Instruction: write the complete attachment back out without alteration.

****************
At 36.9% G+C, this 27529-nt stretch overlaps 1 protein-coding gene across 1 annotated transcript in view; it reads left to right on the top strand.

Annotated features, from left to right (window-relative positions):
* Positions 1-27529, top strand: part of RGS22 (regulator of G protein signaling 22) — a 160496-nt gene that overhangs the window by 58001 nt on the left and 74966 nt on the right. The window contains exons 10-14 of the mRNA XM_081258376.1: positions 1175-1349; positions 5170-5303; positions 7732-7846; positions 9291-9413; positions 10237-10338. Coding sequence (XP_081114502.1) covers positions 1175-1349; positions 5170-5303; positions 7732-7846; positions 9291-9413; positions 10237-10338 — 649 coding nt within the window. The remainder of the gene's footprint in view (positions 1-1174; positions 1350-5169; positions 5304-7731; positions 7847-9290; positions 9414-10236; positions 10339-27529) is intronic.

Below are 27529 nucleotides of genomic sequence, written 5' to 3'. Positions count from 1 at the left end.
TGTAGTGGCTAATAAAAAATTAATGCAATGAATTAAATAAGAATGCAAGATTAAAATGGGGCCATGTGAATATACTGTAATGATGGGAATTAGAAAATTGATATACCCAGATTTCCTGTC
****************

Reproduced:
At 36.9% G+C, this 27529-nt stretch overlaps 1 protein-coding gene across 1 annotated transcript in view; it reads left to right on the top strand.

Annotated features, from left to right (window-relative positions):
* Positions 1-27529, top strand: part of RGS22 (regulator of G protein signaling 22) — a 160496-nt gene that overhangs the window by 58001 nt on the left and 74966 nt on the right. The window contains exons 10-14 of the mRNA XM_081258376.1: positions 1175-1349; positions 5170-5303; positions 7732-7846; positions 9291-9413; positions 10237-10338. Coding sequence (XP_081114502.1) covers positions 1175-1349; positions 5170-5303; positions 7732-7846; positions 9291-9413; positions 10237-10338 — 649 coding nt within the window. The remainder of the gene's footprint in view (positions 1-1174; positions 1350-5169; positions 5304-7731; positions 7847-9290; positions 9414-10236; positions 10339-27529) is intronic.

Below are 27529 nucleotides of genomic sequence, written 5' to 3'. Positions count from 1 at the left end.
TGTAGTGGCTAATAAAAAATTAATGCAATGAATTAAATAAGAATGCAAGATTAAAATGGGGCCATGTGAATATACTGTAATGATGGGAATTAGAAAATTGATATACCCAGATTTCCTGTC